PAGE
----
WASHINGTON

NASA and billionaire businessman Elon Musk’s private rocket company SpaceX launched four astronauts to the International Space Station (ISS) late Sunday.

The launch, originally scheduled for Saturday, took place at 7:27 p.m. ET at NASA’s Kennedy Space Center in the US state of Florida. The flight, called Crew-1, is SpaceX’s first operational mission of its Crew Dragon spacecraft. The Crew Dragon took off on top of Space X’s Falcon 9 rocket.

The crew includes NASA astronauts Mike Hopkins, Victor Glover, Shannon Walker and Japanese Aerospace Exploration Agency astronaut Soichi Noguchi.

They are expected to dock with the ISS on Monday night after a 27-hour trip.

SpaceX’s first Crew Dragon carried two NASA astronauts — Robert Behnken and Douglas Hurley — to the ISS in May. The launch was the first crewed mission from the US since the last space shuttle flight in 2011.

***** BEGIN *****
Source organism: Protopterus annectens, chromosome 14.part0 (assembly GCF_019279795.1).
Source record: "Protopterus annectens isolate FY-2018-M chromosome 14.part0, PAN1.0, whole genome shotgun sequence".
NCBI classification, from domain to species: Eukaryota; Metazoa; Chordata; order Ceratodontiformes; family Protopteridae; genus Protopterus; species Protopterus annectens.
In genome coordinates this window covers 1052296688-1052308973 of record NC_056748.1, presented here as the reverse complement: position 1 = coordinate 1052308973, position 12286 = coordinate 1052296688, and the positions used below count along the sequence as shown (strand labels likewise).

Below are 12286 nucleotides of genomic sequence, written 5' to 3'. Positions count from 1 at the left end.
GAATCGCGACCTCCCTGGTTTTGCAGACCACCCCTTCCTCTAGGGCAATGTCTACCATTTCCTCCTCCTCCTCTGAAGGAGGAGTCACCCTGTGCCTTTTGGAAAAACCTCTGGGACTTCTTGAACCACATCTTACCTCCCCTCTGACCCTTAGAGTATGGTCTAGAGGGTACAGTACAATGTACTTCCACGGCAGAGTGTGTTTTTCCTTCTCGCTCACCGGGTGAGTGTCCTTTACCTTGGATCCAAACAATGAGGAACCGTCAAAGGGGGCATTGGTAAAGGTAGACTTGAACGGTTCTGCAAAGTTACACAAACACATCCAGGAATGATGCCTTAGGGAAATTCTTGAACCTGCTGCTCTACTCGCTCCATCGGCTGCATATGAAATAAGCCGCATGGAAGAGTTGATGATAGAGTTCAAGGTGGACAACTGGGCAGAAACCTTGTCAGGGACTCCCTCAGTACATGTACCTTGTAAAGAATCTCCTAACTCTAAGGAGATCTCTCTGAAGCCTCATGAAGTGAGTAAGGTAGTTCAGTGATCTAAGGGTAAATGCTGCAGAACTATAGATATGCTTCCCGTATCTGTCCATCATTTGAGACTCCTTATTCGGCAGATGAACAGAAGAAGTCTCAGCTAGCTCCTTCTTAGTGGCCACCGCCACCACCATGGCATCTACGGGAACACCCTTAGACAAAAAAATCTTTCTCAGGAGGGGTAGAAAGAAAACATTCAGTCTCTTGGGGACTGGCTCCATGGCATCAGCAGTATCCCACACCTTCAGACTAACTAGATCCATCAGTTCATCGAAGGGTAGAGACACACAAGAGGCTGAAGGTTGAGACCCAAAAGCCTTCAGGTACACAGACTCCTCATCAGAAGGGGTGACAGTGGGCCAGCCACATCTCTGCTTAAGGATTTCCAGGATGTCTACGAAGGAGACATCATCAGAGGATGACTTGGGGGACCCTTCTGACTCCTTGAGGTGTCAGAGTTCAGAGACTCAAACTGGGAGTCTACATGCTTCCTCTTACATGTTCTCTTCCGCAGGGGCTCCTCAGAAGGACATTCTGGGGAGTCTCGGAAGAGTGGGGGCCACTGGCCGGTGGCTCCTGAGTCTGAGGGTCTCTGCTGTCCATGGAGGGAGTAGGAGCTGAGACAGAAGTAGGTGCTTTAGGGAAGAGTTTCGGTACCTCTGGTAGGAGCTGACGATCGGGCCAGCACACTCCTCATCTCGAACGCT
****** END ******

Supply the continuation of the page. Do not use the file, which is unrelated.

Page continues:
President Donald Trump hailed the liftoff and said NASA had improved with his administration.

“A great launch! @NASA was a closed up disaster when we took over. Now it is again the ‘hottest,’ most advanced space center in the world, by far!” Trump tweeted.

President-elect Joe Biden congratulated both NASA and SpaceX for the launch and wished the crew well.

“It’s a testament to the power of science and what we can accomplish by harnessing our innovation, ingenuity, and determination. I join all Americans and the people of Japan in wishing the astronauts Godspeed on their journey,” Biden said on Twitter.

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